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£7.2m marketing campaign for Johnnie Walker

Picture: Diageo

Picture: Diageo

  • by PETER RANSCOMBE
 

SCOTLAND’S biggest brand is coming home after Diageo unveiled a £7.2 million domestic marketing campaign for Johnnie Walker Red Label.

The blended whisky – which has been at the vanguard of Diageo’s push into emerging markets such as China and Latin America – already accounts for more than half of the 20 million cases of Johnnie Walker sold globally.

Now the export brand is about to be pushed in the UK and will feature in cinema, magazine and television advertisements under the tagline “Where Flavour is King”. The adverts will mark the first time Johnnie Walker has appeared on UK TV screens since the 1960s.

Diageo, which is Scotland’s largest distiller, is hoping that Red Label will breathe fresh life into the UK’s struggling whisky market, where demand has been falling in recent years.

The FTSE 100 group is understood to have chosen Red Label for its British push because the whisky is marketed as a premium blend and so is not expected to cannibalise sales of its cheaper Scotches, such as Bell’s.

Johnnie Walker has enjoyed stellar success abroad and has been ranked by The Spirits Business magazine as the world’s best-selling Scotch whisky, with its 19.7 million cases eclipsing the 5.8 million sold by Ballantine’s and 4.8 million by Chivas Regal, both brands owned by arch rival Pernod Ricard.

Yet the range has not enjoyed the same success in its home market, with Scottish Licensed Trade News ranking Johnnie Walker as only the 58th highest-selling brand in the on-trade north of the Border, lagging behind fellow blended whiskies such as The Famous Grouse, Whyte & Mackay and Bell’s.

Gavin Pike, Johnnie Walker global brand director, said that Red Label was the brand that John Walker – the whisky’s creator – began selling from his grocer’s shop in Kilmarnock in 1820.

“Johnnie Walker Red Label is our original ‘pioneer’, a ground-breaking whisky,” Pike said. “The UK campaign builds on that great story of progress and aims to inspire a new generation of UK consumers to discover Johnnie Walker and Scotch whisky.”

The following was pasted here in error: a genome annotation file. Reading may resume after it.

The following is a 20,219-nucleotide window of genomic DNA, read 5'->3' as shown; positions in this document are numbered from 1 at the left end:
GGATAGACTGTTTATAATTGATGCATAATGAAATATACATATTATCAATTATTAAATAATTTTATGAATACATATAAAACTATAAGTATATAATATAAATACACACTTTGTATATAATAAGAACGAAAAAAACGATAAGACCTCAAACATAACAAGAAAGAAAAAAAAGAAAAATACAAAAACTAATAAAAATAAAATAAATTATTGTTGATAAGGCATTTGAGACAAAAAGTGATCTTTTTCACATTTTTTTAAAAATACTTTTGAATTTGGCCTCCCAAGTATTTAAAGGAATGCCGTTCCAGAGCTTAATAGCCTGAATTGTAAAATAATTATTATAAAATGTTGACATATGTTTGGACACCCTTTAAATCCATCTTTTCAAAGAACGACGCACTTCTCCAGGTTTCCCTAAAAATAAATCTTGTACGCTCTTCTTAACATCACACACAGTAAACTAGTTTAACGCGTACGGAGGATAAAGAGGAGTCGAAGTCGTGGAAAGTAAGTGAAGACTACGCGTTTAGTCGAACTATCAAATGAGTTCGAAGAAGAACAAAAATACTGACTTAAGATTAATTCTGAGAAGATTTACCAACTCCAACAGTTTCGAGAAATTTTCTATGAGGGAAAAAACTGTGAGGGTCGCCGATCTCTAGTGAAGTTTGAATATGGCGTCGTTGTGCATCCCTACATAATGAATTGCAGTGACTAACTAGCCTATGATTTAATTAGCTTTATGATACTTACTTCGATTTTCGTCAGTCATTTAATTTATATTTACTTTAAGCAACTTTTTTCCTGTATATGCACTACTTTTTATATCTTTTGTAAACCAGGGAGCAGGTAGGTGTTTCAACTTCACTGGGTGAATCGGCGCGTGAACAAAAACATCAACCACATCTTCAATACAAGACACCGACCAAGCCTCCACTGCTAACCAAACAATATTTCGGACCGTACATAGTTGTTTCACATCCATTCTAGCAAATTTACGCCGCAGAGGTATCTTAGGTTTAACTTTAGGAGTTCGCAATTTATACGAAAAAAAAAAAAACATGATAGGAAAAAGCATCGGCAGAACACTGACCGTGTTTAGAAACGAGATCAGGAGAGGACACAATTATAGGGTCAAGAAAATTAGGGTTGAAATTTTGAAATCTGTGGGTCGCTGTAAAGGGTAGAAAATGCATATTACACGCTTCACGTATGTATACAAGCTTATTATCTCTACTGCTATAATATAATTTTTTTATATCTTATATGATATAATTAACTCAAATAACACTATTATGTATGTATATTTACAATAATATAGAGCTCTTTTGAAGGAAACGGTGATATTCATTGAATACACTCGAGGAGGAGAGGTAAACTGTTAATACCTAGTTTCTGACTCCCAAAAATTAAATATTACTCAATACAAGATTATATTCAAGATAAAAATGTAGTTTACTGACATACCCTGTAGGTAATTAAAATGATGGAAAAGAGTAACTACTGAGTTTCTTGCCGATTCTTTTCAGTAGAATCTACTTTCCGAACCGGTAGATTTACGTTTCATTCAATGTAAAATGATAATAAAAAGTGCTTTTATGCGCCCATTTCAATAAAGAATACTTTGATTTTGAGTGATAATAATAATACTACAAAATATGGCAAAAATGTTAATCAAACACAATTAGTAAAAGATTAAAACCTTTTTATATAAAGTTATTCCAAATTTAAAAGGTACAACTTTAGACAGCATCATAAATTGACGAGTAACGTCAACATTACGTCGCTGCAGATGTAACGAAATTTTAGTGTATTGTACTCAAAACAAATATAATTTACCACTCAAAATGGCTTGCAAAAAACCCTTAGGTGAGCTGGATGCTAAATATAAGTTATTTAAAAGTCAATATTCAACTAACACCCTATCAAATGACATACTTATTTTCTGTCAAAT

The drink will be aimed at 25-35 year olds who have already developed a taste for American bourbon or Jack Daniel’s Tennessee whiskey. Ginger ale will be promoted as its mixer.

Diageo – which issues its first-quarter trading update on Thursday – has hired three extra “brand ambassadors” to promote the drink in bars and clubs.

But Jonny Forsyth, a global drinks analyst at market research firm Mintel, told The Scotsman that Diageo faces an up-hill challenge.

“A lot of younger drinkers will think of Johnnie Walker as their dad’s or grandad’s drink and so Diageo will have to convince them it’s not,” Forsyth said. “Jack Daniel’s has been in this market for decades and is reaping the rewards.

“Scotch whisky producers are at a disadvantage because they can’t add flavouring to their products, like Jack Daniel’s has done with honey. Perhaps Diageo might look at producing Johnnie Walker ready mixed in cans.”

Susanna Freedman, head of brand at Emperor Design, added: “One of the problems Johnnie Walker could face is that it’s perceived as a big global corporate brand, rather than as a craft producer like a lot of distilleries.”

 

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